The human struck the sword down into the sand, looked about, then ran away. The voices of ogres could be heard, combined with the shouts from the being in the blade. Another flash and Orlom finally came back to his senses, panting and quickly scanning his surroundings.

“Ogres attacked us,” The image in the sword said. “He hid me here, for safekeeping, because he was injured. I know he’s strong, but the ogres were too fierce and too many. Please, find him. I will help you.”

Orlom looked down to the blade in his hand. “How?”

“You will see if the time comes. Please, find him….” The voice trailed off once more and disappeared again. Orlom looked around, and above, noticing the absence of rocs flying overhead. He let out a sigh, buckled the blade to his back, and continued his search.

Time felt incredibly slow as he journeyed over the sands. From time to time he met other fellow journeymen as well, asking for directions if there were any, any ogre encampments, and any other information that would help his search. At a certain point, he met a troll with vibrant red hair and faintly glowing red eyes, but their meeting was short-lived, as Orlom believed that time was running out. The sun was beginning to fade.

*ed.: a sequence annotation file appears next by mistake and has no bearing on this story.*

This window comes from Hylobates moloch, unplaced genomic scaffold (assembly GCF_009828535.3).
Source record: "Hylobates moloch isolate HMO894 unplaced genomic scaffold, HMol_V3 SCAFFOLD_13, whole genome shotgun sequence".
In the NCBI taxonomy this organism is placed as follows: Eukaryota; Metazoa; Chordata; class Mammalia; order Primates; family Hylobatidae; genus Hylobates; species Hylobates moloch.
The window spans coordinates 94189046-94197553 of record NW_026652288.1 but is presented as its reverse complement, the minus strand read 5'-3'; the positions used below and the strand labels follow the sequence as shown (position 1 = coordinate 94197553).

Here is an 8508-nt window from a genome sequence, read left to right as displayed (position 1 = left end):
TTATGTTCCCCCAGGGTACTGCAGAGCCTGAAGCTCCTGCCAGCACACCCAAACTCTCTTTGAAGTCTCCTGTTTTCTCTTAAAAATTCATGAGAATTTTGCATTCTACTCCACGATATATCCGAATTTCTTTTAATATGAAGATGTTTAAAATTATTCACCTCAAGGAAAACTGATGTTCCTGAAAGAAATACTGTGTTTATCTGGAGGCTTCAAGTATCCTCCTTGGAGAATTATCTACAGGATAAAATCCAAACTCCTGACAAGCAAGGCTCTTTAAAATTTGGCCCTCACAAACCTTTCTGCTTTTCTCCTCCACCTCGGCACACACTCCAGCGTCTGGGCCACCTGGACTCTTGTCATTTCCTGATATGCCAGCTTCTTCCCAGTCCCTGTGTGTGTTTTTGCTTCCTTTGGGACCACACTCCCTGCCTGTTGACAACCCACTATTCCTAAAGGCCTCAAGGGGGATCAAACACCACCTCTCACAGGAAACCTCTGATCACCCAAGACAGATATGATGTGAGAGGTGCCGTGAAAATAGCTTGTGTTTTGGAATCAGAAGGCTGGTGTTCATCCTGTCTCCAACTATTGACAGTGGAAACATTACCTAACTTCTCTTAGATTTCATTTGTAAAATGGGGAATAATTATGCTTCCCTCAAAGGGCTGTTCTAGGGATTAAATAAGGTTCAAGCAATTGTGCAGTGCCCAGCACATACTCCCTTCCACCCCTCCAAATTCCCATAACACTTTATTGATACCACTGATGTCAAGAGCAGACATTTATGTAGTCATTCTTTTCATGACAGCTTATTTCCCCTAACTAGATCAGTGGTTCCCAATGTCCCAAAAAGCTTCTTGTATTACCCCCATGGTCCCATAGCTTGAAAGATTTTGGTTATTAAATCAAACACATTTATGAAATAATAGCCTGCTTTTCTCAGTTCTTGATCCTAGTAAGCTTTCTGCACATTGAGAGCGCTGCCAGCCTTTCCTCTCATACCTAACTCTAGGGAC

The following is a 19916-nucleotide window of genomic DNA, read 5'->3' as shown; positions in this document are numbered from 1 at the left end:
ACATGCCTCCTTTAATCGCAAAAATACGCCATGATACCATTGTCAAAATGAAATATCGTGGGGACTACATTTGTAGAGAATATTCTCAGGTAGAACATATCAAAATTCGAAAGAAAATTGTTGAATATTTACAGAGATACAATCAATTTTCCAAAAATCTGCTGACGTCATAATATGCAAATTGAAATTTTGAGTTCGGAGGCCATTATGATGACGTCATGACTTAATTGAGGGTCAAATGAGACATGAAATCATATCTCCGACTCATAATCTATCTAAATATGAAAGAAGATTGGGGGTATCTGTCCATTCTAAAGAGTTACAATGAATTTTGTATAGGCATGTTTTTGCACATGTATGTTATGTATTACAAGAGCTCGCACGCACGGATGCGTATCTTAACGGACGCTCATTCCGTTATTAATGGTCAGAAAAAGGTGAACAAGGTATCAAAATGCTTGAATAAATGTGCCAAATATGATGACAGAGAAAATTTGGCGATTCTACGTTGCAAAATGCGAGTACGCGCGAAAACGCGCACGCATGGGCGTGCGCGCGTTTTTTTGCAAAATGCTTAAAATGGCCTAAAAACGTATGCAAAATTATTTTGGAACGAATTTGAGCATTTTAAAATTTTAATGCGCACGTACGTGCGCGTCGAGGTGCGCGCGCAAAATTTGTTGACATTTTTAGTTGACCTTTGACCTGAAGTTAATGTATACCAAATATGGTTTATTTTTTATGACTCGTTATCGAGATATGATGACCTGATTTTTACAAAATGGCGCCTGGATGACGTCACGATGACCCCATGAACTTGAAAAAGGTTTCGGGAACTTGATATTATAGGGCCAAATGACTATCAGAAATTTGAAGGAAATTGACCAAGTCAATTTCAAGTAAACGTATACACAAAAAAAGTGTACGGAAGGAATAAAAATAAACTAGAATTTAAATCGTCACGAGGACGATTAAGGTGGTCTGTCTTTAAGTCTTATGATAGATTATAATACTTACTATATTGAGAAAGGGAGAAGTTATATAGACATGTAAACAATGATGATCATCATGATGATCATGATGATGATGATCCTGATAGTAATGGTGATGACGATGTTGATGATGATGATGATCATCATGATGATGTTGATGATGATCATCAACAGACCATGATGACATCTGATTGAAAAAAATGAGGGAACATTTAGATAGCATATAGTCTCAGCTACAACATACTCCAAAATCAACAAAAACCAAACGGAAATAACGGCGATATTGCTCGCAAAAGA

Orlom took a sip of water from a canteen when the blade’s image finally reemerged.

“I can sense him,” she said, enthusiastically. “I can sense him! He’s around here!”

Orlom looked about, gulping down one last drink of water. He tucked the canteen into a pouch as he moved about, glancing at the rocky formations, scanning over the cacti jutting out from the sands. His eye caught one special rock formation that was spewing a thin stream of smoke. He quickly made his way over to the sight and noticed it was coming out of a cave.